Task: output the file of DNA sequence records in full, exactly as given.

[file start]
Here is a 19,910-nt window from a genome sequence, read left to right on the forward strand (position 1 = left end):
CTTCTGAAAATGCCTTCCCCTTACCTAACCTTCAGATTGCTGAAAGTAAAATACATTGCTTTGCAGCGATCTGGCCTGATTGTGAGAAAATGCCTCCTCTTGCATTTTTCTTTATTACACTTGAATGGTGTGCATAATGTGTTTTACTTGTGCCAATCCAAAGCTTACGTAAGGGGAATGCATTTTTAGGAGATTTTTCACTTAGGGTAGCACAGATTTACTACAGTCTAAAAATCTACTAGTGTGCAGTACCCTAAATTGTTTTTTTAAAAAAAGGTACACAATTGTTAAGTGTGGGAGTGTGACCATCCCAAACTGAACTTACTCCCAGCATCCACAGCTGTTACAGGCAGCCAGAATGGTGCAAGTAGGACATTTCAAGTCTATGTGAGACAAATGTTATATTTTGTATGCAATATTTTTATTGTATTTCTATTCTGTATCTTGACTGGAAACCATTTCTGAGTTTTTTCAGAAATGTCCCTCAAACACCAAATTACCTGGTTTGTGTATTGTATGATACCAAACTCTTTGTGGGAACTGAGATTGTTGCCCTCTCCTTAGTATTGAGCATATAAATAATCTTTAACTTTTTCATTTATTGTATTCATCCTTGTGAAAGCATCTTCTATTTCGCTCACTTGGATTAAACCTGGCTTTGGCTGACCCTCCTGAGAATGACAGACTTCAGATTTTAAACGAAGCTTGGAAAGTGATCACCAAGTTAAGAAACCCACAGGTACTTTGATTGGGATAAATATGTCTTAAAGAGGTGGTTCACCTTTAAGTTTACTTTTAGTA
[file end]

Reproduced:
Here is a 19,910-nt window from a genome sequence, read left to right on the forward strand (position 1 = left end):
CTTCTGAAAATGCCTTCCCCTTACCTAACCTTCAGATTGCTGAAAGTAAAATACATTGCTTTGCAGCGATCTGGCCTGATTGTGAGAAAATGCCTCCTCTTGCATTTTTCTTTATTACACTTGAATGGTGTGCATAATGTGTTTTACTTGTGCCAATCCAAAGCTTACGTAAGGGGAATGCATTTTTAGGAGATTTTTCACTTAGGGTAGCACAGATTTACTACAGTCTAAAAATCTACTAGTGTGCAGTACCCTAAATTGTTTTTTTAAAAAAAGGTACACAATTGTTAAGTGTGGGAGTGTGACCATCCCAAACTGAACTTACTCCCAGCATCCACAGCTGTTACAGGCAGCCAGAATGGTGCAAGTAGGACATTTCAAGTCTATGTGAGACAAATGTTATATTTTGTATGCAATATTTTTATTGTATTTCTATTCTGTATCTTGACTGGAAACCATTTCTGAGTTTTTTCAGAAATGTCCCTCAAACACCAAATTACCTGGTTTGTGTATTGTATGATACCAAACTCTTTGTGGGAACTGAGATTGTTGCCCTCTCCTTAGTATTGAGCATATAAATAATCTTTAACTTTTTCATTTATTGTATTCATCCTTGTGAAAGCATCTTCTATTTCGCTCACTTGGATTAAACCTGGCTTTGGCTGACCCTCCTGAGAATGACAGACTTCAGATTTTAAACGAAGCTTGGAAAGTGATCACCAAGTTAAGAAACCCACAGGTACTTTGATTGGGATAAATATGTCTTAAAGAGGTGGTTCACCTTTAAGTTTACTTTTAGTA